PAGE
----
Findings Reveal Rapid Warming of the World’s Oceans

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Climate adaptation world's oceans are rapidly heating up, which can have real-world consequences, a new study finds

Ocean temperatures have reached a new record this month. Scientists observe that sea surface temperatures are rising more rapidly than ever, and they don’t fully understand why this is happening.

Findings from a new critical study show that the Earth’s systems continue accumulating heat in the last 49 years, between 1971 to 2020. A majority of this heat, 89%, is stored by the ocean, and the rest goes to land (6%), the atmosphere (1%), and 4% into melting the cryosphere (Von Schuckmann, Minière et al., 2023)

However, in the last 14 years, from 2006 to 2008, the Earth’s warming rate has been higher than in the previous 50 years.

The study presents the Earth’s heat inventory, a measure of the Earth’s energy imbalance (EEI). The EEI quantifies how much heat has accumulated in the Earth’s system and where the heat is stored.

The Earth’s energy imbalance is the most fundamental global climate indicator that the scientific community and the public can use to measure how well the world controls anthropogenic climate change.

The Earth’s accumulated heat can, directly and indirectly, trigger changes in the climate system, bringing adverse consequences to the environment and human systems.

Surplus heat absorbed by the ocean leads to ocean warming, which makes it less efficient in absorbing greenhouse gases. Ocean warming can kill marine life, create stronger weather events, and raise sea levels due to melting sea ice and glaciers and thermal expansion. 

On land, heat accumulation increases soil respiration and may lead to decreased soil water. Melting of the permafrost due to warming could result in many disruptive consequences in ground morphology and the release of planet-warming gases like methane and carbon dioxide.

Regarding inland water, increasing heat storage can lead to the lake’s warming, resulting in algal blooms, lake stratification, and reduced lake ice cover.

Scientists are still determining the causes of the rapid ocean warming.

The study notes that the drivers of heat accumulation are still unclear. However, studies have discussed some of the contributing factors for this, including a decreased reflection of energy back into space by clouds and sea ice and increases in well-mixed greenhouse gases (GHG) and water vapour.

Another study refers to a combination of rising concentrations of well-mixed GHG and recent reductions in aerosol emissions to account for the increase.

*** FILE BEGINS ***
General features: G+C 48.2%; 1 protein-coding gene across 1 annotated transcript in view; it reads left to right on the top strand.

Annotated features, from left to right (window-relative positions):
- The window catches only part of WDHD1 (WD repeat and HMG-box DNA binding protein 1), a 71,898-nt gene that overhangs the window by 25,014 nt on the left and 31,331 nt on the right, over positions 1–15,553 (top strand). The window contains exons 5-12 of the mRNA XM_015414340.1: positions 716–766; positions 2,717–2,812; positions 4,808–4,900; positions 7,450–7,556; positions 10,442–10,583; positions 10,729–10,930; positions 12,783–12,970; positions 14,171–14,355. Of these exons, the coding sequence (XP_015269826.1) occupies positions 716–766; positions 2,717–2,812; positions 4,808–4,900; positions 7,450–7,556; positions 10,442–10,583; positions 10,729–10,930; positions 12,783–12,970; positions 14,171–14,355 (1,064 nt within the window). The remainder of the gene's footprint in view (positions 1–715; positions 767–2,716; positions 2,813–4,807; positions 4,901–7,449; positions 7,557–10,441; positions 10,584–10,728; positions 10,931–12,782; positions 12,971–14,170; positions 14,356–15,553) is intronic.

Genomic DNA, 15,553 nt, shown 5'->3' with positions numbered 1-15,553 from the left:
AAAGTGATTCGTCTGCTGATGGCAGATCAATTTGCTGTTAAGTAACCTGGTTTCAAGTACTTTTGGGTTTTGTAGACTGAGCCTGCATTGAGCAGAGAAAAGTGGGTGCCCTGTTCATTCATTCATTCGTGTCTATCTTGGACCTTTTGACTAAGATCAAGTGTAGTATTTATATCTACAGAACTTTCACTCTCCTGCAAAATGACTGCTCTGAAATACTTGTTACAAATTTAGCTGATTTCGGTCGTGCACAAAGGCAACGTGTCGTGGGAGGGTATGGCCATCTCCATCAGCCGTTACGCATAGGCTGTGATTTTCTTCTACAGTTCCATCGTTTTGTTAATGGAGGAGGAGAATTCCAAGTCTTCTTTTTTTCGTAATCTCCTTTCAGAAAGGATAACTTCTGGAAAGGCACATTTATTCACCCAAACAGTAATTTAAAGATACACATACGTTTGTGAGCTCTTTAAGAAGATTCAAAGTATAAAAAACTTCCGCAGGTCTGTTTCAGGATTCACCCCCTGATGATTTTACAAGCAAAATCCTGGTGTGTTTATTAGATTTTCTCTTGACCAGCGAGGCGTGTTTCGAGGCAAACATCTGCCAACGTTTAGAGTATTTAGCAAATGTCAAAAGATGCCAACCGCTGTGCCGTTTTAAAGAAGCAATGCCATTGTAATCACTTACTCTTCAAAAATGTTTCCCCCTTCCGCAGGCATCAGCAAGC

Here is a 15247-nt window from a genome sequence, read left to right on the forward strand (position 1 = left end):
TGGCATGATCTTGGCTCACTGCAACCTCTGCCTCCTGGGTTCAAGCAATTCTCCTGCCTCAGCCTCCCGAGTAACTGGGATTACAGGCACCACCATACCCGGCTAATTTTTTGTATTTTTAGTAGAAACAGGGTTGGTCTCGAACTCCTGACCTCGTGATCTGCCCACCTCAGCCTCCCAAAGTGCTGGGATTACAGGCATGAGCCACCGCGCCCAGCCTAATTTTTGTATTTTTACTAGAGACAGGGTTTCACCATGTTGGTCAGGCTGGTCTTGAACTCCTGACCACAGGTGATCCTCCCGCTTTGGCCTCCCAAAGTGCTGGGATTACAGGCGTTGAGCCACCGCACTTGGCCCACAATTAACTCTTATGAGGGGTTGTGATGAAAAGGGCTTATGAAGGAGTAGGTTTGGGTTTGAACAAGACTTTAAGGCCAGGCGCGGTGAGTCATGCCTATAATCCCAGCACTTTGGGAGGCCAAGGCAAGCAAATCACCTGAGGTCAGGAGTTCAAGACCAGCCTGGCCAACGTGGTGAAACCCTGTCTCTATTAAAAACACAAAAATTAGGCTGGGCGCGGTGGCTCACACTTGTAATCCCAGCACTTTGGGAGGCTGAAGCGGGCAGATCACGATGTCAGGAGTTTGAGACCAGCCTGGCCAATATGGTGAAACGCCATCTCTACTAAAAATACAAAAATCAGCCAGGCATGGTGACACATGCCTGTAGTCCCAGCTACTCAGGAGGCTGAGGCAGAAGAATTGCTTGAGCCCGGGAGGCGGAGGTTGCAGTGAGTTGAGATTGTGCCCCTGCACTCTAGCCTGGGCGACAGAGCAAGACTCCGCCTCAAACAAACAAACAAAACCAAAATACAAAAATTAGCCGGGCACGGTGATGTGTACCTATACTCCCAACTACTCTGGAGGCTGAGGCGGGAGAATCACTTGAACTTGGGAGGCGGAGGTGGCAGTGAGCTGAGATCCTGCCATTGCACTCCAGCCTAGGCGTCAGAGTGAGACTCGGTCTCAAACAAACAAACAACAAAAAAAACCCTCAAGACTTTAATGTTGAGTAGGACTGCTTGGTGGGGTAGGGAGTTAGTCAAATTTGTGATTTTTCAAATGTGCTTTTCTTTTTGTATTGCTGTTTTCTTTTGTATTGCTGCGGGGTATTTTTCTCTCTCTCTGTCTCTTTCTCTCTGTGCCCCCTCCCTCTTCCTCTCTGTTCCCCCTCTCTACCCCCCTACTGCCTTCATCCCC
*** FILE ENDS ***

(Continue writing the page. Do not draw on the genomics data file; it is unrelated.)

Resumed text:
Regarding the decline in aerosol emissions, the BBC notes that in 2020, the International Maritime Organisation put in place a regulation to reduce the sulphur content of fuel burned by ships. This has led to decreased aerosol emissions from the floating vessels. Surprisingly aerosols that dirty the air also helps reflect heat into space – removing them may have caused more heat to enter the waters.

Another thing that worries scientists is the settling in of El Niño, a weather event that heats the ocean, which is expected to come in in the following months. Some scientists think El Niño will further increase ocean and atmosphere warming and the Earth’s temperature – reaching new temperature records by the end of 2025.

For the past three years, this naturally occurring event has been in a cooler phase called La Niña and has helped keep global temperatures in check. But researchers now believe that a strong El Niño is forming, which will have significant implications for the world.

“If a new El Niño comes on top of it, we will probably have additional global warming of 0.2-0.25C,” said Dr Josef Ludescher from the Potsdam Institute for Climate Research (McGrath & Poynting, 2023).

Find the link to the full study in the “Source” section below.


Von Schuckmann, K., Minière, A., Gues, F., Cuesta-Valero, F. J., Kirchengast, G., Adusumilli, S., Straneo, F., Ablain, M., Allan, R. P., Barker, P. M., Beltrami, H., Blazquez, A., Boyer, T., Cheng, L., Church, J., Desbruyeres, D., Dolman, H., Domingues, C. M., García-García, A., … Zemp, M.. (2023). Heat stored in the Earth system 1960–2020: where does the energy go?. Earth System Science Data, 15(4), 1675–1709.

McGrath, M. & Poynting, M. (2023, April 25). Recent, rapid ocean warming ahead of El Niño alarms scientists. BBC. Retrieved from

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